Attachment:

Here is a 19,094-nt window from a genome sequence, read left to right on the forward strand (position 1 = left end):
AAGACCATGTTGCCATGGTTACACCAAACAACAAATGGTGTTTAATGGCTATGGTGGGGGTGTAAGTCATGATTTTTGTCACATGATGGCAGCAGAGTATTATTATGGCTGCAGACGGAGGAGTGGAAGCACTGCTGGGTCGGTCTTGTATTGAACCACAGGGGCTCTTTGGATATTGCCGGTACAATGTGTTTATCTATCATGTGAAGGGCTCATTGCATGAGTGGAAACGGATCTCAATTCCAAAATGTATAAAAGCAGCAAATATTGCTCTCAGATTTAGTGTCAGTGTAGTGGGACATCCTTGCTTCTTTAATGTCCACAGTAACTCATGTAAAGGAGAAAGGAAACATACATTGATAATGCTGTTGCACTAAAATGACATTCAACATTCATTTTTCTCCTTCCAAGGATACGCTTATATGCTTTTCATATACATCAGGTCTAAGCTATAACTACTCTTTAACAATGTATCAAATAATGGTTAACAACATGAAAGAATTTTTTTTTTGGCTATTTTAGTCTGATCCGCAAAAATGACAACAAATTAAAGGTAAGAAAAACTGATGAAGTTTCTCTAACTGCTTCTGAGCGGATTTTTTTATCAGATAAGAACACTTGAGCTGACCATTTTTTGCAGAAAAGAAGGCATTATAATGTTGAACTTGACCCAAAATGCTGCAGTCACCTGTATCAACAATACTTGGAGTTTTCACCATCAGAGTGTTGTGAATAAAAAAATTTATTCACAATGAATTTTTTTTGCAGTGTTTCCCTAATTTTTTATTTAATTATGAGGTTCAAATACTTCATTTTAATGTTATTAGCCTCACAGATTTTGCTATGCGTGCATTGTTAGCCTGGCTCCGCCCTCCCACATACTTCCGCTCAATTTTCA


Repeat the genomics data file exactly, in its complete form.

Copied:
Here is a 19,094-nt window from a genome sequence, read left to right on the forward strand (position 1 = left end):
AAGACCATGTTGCCATGGTTACACCAAACAACAAATGGTGTTTAATGGCTATGGTGGGGGTGTAAGTCATGATTTTTGTCACATGATGGCAGCAGAGTATTATTATGGCTGCAGACGGAGGAGTGGAAGCACTGCTGGGTCGGTCTTGTATTGAACCACAGGGGCTCTTTGGATATTGCCGGTACAATGTGTTTATCTATCATGTGAAGGGCTCATTGCATGAGTGGAAACGGATCTCAATTCCAAAATGTATAAAAGCAGCAAATATTGCTCTCAGATTTAGTGTCAGTGTAGTGGGACATCCTTGCTTCTTTAATGTCCACAGTAACTCATGTAAAGGAGAAAGGAAACATACATTGATAATGCTGTTGCACTAAAATGACATTCAACATTCATTTTTCTCCTTCCAAGGATACGCTTATATGCTTTTCATATACATCAGGTCTAAGCTATAACTACTCTTTAACAATGTATCAAATAATGGTTAACAACATGAAAGAATTTTTTTTTTGGCTATTTTAGTCTGATCCGCAAAAATGACAACAAATTAAAGGTAAGAAAAACTGATGAAGTTTCTCTAACTGCTTCTGAGCGGATTTTTTTATCAGATAAGAACACTTGAGCTGACCATTTTTTGCAGAAAAGAAGGCATTATAATGTTGAACTTGACCCAAAATGCTGCAGTCACCTGTATCAACAATACTTGGAGTTTTCACCATCAGAGTGTTGTGAATAAAAAAATTTATTCACAATGAATTTTTTTTGCAGTGTTTCCCTAATTTTTTATTTAATTATGAGGTTCAAATACTTCATTTTAATGTTATTAGCCTCACAGATTTTGCTATGCGTGCATTGTTAGCCTGGCTCCGCCCTCCCACATACTTCCGCTCAATTTTCA